5. Summary

In summary, giving the same MC questions twice to test an intervention in between has probably overestimated the impact of the intervention on the gain of knowledge. To the best of our knowledge, this is the first study of this kind in medical students in pharmacology.

6. Conclusion

Progress tests, consisting of a pretest and a final test, are useful to measure gain in knowledge in medical students, but they hardly measure alone the gain in knowledge through attendance in, e.g., a basic pharmacology lecture (the intervention); they also measure other sources of new knowledge, such as textbook reading or memorizing only the initial questions.

Data Availability

All original data are available in electronic form.

Conflicts of Interest

The authors declare that they have no conflicts of interest.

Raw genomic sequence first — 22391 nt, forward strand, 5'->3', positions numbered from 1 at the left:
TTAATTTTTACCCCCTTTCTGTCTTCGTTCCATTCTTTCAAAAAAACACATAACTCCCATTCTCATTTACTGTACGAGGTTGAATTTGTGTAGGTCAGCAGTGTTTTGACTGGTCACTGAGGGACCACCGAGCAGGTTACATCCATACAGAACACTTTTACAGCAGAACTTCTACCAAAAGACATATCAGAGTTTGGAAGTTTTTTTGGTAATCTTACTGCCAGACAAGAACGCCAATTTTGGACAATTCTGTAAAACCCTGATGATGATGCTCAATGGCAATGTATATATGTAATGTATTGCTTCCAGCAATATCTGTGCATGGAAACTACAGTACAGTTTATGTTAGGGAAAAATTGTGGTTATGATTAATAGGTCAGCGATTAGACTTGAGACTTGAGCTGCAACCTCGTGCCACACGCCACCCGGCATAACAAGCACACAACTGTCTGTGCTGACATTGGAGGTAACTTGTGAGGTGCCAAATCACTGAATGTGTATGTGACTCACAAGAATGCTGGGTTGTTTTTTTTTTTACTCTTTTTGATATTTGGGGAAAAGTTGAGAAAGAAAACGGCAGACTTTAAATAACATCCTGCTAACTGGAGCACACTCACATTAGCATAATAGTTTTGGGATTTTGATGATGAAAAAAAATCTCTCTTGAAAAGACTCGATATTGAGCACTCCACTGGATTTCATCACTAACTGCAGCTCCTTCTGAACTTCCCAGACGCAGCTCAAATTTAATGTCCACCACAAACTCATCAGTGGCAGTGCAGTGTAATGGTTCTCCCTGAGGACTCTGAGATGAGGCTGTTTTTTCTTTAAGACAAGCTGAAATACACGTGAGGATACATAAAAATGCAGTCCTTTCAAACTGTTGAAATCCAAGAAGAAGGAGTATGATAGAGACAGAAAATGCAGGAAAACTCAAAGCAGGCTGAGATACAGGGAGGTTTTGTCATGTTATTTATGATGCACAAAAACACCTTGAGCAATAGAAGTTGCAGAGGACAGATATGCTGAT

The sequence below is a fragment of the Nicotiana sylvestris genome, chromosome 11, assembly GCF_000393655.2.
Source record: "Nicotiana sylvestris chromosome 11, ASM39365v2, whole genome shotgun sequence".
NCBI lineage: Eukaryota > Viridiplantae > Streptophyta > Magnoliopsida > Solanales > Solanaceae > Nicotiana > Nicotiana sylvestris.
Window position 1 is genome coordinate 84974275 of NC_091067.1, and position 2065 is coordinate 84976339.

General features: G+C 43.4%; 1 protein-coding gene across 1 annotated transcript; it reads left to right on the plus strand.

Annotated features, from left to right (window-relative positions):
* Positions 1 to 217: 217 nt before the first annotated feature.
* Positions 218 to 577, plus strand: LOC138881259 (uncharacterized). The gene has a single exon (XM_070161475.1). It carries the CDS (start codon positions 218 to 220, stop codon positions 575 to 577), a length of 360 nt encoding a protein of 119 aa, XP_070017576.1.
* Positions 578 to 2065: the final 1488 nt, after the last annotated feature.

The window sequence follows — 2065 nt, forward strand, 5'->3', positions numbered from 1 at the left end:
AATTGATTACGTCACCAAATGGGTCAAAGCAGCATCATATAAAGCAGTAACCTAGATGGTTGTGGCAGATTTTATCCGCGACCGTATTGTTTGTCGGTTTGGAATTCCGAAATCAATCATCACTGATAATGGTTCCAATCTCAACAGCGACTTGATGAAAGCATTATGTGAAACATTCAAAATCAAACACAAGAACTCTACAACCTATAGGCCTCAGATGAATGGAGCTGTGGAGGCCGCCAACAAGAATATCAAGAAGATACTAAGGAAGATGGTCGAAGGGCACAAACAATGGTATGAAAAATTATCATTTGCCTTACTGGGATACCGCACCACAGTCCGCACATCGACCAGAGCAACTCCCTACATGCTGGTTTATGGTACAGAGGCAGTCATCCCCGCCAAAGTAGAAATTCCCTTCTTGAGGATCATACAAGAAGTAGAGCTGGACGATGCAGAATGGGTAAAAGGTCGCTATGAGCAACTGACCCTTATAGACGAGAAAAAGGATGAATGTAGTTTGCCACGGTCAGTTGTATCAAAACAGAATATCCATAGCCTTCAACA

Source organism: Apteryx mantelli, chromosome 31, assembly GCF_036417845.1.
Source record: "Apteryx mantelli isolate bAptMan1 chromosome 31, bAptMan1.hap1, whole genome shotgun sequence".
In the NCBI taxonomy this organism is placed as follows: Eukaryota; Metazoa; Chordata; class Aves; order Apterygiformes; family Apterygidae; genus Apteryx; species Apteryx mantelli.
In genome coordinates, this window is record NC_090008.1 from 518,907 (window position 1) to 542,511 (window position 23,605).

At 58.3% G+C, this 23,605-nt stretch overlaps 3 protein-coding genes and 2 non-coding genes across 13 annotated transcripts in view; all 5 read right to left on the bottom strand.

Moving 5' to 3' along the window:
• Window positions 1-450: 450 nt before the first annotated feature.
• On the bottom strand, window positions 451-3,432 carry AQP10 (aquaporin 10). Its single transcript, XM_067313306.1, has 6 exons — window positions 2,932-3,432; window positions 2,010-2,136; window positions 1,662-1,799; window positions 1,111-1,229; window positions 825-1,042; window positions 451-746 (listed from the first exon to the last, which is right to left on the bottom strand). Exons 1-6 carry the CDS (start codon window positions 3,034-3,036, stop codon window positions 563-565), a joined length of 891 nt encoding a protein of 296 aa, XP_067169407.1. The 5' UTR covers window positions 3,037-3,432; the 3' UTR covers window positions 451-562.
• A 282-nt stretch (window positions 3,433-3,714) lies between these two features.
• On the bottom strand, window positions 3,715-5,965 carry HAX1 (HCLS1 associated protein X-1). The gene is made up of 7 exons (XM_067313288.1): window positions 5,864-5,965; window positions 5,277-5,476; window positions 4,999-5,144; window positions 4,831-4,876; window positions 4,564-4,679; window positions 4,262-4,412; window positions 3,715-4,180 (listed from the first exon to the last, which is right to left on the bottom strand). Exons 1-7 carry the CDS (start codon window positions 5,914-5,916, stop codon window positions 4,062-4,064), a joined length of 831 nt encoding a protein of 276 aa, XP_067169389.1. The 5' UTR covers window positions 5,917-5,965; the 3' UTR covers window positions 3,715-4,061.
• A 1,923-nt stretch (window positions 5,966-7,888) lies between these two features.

Authors’ Contributions

J. N. designed the research. S. S. and U. G. performed research. S. S., J. N., and U. G. analyzed data. U. G. and J. N. wrote the paper.

Acknowledgments

The authors acknowledge the support of PD Dr. Alp Aslan (Institute for Psychology, University Halle) with the design, statistical tests, and interpretation of the study. The authors thank the state board of medical examiners (Landesprüfungsamt Halle), especially Frau Roscher, for making data available to us. The authors acknowledge the financial support within the funding program Open Access Publishing by the German Research Foundation (DFG). The work did not receive any external funding. All internal funding was through the state-owned Martin Luther University Halle-Wittenberg.

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Copyright © 2020 Joachim Neumann et al. This is an open access article distributed under the Creative Commons Attribution License, which permits unrestricted use, distribution, and reproduction in any medium, provided the original work is properly cited.